University Albums 101 with special guest lecturer the Bedroom Philosopher
University isn’t just a time of experimenting with alcohol and paraphrasing Wikipedia – it’s also about expanding your music collection. Chances are you’ll start the academic year with an ipod as questionable as your haircut. Counting Crows, Jamiroquai & Lenny Kravitz aren’t going to cut it here. You’ll come across fellow students older and wiser than you with dazzlingly eclectic tastes. These people will most likely bore you to tears with references to late 70’s New York punk bands and/or Joni Mitchell, but bare with them, they may adorn your Glee pocked memory stick with some life changing albums. Here are four that I only discovered after leaving school.
NICK DRAKE – BRYTER LATER (1970)
In 2003 I dated a mentally interesting girl ten years older than me. She had a friend who was in a Beatles tribute band and nine times my age. At a party he showed me a simple album cover of a lavender background with a long-haired, leggy recluse posing on a chair. I can’t remember his exact words but “before Nick Drake / after Nick Drake” was the sentiment.
Drake suffered a whole lot of depression, barely performed or gave interviews and left behind a three album legacy of guitar tunings and arrangements that are the musical equivalent of crop circles. Bryter Later is his happy album. Happy in the ‘I’ve taken my Prozac and enjoyed a nice bowl of jelly’ way – his voice softer than the ghost of a cartoon butterfly.
Hazey Jane II is a smooth, rollicking journey through late 60’s musical countryside, while At The Chime of a City Clock is a swift acoustic jazz number. It unfortunately falls victim to a disease of the time – Sax Crimes! (Same thing that kills Lennon’s Whatever Gets You Through The Night and Bowie’s Young Americans.) It is a fine example of the glorious string arrangements and subtle backbeats provided by producer Joe Boyd.
There are two types of people. Those that find Nick Drake hopelessly depressing – and those who see him as a profound comfort. A graceful woodland nymph whispering pretty truths about pain and beauty.
Please give me a second grace
Please give me a second face
I’ve fallen far down
The first time around
Now I just sit on the ground in your way
This from a man who ‘accidentally’ took an overdose and slipped softly into the ether. A folk messenger far too sensitive for the harsh exteriors of the people scene.
BOARDS OF CANADA – MUSIC HAS THE RIGHT TO CHILDREN (1998)
I attempted a relationship with a Manic Pixie Dream Girl musician who had this in her collection. The morbidly haunting synth chords of An Eagle In Your Mind, like slowed down panpipes, evoked such cavernous woe that I had to turn it off. Even though I was fascinated by electronic music, I wasn’t quite old enough to enter this haunted house.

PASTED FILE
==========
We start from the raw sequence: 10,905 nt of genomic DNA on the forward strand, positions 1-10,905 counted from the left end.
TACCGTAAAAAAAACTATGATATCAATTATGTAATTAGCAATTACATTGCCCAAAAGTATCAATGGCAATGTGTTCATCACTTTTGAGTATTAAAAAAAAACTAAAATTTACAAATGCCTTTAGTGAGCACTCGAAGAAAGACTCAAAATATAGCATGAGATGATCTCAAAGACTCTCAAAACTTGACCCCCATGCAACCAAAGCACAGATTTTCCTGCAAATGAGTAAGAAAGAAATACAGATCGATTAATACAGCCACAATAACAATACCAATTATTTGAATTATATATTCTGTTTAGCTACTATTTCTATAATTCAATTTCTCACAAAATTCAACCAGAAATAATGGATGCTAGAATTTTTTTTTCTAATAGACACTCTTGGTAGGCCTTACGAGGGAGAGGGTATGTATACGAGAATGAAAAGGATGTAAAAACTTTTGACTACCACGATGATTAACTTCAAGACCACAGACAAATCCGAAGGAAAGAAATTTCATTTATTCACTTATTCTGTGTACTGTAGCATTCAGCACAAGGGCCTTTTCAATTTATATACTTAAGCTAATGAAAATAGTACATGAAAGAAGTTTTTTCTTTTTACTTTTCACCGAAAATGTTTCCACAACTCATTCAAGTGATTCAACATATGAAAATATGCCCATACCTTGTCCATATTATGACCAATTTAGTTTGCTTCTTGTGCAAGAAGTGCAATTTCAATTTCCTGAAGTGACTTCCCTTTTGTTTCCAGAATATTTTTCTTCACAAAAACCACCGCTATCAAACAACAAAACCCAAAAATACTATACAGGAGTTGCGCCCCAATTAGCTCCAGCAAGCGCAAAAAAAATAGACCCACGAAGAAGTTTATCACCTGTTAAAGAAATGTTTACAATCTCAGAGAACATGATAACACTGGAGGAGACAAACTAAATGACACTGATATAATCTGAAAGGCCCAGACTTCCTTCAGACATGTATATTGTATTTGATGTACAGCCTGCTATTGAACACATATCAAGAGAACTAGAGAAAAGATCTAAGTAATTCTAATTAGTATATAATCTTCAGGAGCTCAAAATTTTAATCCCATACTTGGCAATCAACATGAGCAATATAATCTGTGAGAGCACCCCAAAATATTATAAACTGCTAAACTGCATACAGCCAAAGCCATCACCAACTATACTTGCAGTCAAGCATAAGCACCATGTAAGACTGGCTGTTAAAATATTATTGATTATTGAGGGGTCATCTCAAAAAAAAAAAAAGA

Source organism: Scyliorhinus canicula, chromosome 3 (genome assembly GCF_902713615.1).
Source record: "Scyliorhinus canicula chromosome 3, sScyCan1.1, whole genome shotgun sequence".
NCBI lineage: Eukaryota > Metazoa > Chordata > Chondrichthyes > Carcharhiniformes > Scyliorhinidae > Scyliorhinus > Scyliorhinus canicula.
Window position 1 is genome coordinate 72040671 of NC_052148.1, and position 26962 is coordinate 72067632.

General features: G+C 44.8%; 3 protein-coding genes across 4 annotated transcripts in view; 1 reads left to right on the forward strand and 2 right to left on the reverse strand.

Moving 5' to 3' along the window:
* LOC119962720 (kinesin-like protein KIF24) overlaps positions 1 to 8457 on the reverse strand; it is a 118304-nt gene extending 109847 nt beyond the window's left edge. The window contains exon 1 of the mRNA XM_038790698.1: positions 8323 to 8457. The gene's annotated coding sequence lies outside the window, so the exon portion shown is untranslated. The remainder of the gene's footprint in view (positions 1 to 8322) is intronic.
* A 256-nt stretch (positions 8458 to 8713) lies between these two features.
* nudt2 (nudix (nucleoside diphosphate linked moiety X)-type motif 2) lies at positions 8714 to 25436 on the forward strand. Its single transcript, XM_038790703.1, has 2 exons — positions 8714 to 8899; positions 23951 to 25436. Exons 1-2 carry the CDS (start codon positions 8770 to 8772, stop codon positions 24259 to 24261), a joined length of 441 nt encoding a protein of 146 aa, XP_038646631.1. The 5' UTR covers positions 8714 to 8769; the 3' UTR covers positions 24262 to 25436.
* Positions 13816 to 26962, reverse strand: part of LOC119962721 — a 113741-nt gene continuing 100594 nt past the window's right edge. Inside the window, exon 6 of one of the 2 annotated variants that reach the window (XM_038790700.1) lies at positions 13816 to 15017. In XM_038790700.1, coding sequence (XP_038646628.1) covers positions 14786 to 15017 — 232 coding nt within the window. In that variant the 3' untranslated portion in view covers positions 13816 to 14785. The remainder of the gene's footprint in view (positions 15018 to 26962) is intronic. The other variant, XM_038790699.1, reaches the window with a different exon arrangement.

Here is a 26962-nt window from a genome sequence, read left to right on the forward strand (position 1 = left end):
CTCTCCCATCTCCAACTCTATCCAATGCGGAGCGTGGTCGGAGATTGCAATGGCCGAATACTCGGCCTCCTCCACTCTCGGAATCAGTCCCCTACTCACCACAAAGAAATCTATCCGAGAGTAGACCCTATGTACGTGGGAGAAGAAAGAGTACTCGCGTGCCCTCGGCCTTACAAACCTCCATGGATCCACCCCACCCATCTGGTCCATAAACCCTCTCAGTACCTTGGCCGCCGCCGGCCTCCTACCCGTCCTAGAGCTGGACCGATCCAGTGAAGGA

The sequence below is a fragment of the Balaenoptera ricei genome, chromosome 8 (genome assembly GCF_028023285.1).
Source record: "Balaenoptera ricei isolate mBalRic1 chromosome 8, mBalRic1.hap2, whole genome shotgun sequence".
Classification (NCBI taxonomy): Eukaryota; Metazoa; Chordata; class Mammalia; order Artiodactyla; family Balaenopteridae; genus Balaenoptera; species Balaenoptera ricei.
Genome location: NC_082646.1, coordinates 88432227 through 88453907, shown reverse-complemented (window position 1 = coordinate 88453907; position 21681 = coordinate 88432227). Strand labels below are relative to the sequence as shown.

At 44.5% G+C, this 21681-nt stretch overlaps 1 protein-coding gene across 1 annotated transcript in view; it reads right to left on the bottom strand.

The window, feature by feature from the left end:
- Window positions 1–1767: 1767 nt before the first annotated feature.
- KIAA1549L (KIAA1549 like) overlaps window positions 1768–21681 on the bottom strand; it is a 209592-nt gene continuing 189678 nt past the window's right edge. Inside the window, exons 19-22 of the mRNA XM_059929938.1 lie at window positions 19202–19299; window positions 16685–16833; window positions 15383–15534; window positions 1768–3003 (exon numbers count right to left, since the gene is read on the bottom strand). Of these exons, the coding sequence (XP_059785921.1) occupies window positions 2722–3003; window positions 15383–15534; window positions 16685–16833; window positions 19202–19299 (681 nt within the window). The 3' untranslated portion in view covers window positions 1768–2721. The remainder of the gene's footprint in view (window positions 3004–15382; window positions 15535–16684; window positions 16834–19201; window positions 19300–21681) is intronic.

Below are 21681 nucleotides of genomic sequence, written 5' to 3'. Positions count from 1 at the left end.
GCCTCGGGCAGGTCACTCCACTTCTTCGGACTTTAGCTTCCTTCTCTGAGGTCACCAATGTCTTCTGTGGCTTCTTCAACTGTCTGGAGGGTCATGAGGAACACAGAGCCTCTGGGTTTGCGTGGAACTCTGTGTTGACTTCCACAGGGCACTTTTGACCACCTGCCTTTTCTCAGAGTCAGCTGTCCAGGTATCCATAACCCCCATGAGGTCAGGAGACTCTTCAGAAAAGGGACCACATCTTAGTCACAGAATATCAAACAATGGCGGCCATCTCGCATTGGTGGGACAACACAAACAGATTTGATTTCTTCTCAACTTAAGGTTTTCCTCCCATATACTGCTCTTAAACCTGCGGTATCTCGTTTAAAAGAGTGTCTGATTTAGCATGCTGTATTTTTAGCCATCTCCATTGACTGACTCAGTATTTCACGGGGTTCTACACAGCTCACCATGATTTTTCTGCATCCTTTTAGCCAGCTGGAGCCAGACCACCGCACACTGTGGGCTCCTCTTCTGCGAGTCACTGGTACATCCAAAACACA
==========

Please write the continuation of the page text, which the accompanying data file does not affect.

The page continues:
Boards of Canada, a duo from Scotland, are now pretty much my favourite band. They build downbeat soundscapes using warbly synths that resemble early 80’s educational shows. The results evoke a majestic sense of nostalgia and longing. To me, they are the natural evolution of electronic music – from Popcorn through to Guru Josh, Fat Boy Slim and the Chemical Brothers. While these artists feel dated, BoC are maestros of emotionally intelligent retro futurism.
Sharp, rhythmic beats drive past like highway lines. The synth bed is a holographic backdrop of green screen glow. The fuzzy blue atmosphere of harmonisers, glitches and bleeps draws your third eye toward the sonic horizon and beyond. The precipice between consciousness and dreams, where logic turns abstract. An emotional kaleidoscope.
Telephasic Workshop sounds like an audio tour of a comatose brain, where electro pulses have been turned into vector diagrams and fed back into a laboratory Moog. Vocal samples are spliced with precise silences, creating an eerie strobing effect, as a chugging beat pounds rhythmically over a lava phaser of minor pulses. At the height of the intensity they drop a robotic voice pronouncing “Boards of Canada.” For a band who have since refused to tour or do interviews it’s an oddly self-serving DJ watermark, reminding us who is responsible for this atomic deconstruction of melody and sounds.
It’s not all queasy-listening. Roygbiv is the closest thing to a single. There’s something instantly recognisable about it, like the themesong to an children’s sitcom about a crime solving robot and her wizard apprentice. The thick, ominous synth is dusted with a naïve, warbly jingle and 80’s hyper-cheese jazz piano. It’s like audio déjí vu, your brain is sure you’ve heard it before but has no record of it. While The Campfire Headphase is my favourite album, Music Has The Right To Children heralded a decade of ‘80s fascination.